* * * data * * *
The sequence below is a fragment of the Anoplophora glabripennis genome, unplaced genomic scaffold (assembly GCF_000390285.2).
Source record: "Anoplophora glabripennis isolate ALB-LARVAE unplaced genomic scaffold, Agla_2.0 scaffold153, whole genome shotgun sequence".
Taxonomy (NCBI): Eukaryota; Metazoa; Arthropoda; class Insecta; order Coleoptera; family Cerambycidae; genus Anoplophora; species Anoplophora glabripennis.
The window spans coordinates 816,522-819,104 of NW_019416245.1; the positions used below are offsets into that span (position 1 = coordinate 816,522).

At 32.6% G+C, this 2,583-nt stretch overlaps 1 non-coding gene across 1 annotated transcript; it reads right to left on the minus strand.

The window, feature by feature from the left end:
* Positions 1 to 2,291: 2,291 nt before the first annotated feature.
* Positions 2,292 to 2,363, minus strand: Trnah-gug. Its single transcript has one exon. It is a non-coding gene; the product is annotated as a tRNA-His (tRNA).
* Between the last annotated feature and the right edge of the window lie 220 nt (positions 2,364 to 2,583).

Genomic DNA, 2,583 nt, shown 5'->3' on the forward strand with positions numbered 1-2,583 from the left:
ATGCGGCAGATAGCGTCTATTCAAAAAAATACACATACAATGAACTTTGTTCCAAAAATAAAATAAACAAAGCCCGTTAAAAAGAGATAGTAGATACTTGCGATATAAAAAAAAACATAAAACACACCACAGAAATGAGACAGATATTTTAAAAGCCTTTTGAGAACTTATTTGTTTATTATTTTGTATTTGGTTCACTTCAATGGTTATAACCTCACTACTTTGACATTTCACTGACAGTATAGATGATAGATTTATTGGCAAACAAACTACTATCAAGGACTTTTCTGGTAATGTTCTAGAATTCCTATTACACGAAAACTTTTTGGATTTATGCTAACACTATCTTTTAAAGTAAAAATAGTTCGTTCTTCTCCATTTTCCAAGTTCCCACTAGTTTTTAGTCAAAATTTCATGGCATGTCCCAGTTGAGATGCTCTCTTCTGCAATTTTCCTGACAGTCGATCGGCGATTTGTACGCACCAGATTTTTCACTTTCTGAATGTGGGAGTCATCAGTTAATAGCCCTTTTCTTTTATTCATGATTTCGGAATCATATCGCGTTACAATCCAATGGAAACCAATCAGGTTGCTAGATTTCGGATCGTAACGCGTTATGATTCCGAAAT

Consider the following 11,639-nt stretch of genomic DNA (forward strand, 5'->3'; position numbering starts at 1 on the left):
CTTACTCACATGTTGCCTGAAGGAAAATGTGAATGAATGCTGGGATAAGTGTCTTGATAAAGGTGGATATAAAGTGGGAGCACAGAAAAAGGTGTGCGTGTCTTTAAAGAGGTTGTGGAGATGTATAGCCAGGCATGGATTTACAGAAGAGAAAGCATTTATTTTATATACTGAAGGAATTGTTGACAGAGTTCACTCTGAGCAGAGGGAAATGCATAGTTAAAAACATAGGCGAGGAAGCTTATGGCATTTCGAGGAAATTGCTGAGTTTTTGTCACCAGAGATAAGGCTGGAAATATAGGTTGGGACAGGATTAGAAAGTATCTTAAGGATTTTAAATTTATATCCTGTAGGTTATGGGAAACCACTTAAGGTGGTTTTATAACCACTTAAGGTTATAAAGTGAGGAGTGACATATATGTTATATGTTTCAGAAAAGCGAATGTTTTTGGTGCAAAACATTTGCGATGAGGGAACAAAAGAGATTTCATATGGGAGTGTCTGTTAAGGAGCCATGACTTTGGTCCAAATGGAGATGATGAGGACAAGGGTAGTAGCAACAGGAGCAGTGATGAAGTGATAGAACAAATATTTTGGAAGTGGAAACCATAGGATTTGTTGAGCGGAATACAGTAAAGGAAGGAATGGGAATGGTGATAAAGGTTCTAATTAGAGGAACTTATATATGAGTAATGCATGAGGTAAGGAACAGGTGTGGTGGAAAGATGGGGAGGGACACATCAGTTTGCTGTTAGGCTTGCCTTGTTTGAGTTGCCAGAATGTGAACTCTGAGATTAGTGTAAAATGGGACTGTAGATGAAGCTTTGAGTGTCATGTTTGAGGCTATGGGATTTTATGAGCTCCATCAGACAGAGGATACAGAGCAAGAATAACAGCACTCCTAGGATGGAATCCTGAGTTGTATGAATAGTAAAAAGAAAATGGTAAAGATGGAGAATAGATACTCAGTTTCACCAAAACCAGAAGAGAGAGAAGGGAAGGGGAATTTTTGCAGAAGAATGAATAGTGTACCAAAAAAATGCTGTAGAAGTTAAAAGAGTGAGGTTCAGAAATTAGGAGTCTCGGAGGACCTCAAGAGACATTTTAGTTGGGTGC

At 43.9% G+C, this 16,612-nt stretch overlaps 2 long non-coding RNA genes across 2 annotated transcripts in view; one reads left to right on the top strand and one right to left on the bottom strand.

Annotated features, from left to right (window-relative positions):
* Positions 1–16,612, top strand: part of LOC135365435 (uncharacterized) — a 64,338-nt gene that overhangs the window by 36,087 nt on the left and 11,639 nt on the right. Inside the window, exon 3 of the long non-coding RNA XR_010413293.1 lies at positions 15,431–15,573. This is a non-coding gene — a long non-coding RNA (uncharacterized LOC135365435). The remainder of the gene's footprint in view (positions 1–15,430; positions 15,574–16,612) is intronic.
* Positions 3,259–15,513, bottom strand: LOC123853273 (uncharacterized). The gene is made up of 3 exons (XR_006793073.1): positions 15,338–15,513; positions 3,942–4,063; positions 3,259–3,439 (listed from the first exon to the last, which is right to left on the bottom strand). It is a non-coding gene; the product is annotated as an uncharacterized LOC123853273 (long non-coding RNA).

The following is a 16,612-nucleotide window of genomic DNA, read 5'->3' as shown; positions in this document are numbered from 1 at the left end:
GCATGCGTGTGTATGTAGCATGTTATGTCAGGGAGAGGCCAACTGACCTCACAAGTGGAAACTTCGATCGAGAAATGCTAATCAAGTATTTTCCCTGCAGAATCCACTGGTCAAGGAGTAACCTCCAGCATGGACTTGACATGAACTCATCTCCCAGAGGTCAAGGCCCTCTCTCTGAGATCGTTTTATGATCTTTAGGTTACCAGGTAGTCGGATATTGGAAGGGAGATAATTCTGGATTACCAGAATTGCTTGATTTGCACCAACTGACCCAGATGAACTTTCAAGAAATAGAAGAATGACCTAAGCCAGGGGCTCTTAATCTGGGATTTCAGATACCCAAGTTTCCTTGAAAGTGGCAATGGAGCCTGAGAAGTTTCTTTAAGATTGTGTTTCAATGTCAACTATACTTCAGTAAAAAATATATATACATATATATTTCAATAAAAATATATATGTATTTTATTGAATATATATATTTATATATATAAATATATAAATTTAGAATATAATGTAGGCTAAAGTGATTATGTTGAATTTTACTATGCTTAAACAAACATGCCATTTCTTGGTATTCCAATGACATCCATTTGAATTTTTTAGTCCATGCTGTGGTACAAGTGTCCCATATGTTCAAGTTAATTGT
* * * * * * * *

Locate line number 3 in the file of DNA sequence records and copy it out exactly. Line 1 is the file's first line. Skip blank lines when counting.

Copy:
Taxonomy (NCBI): Eukaryota; Metazoa; Arthropoda; class Insecta; order Coleoptera; family Cerambycidae; genus Anoplophora; species Anoplophora glabripennis.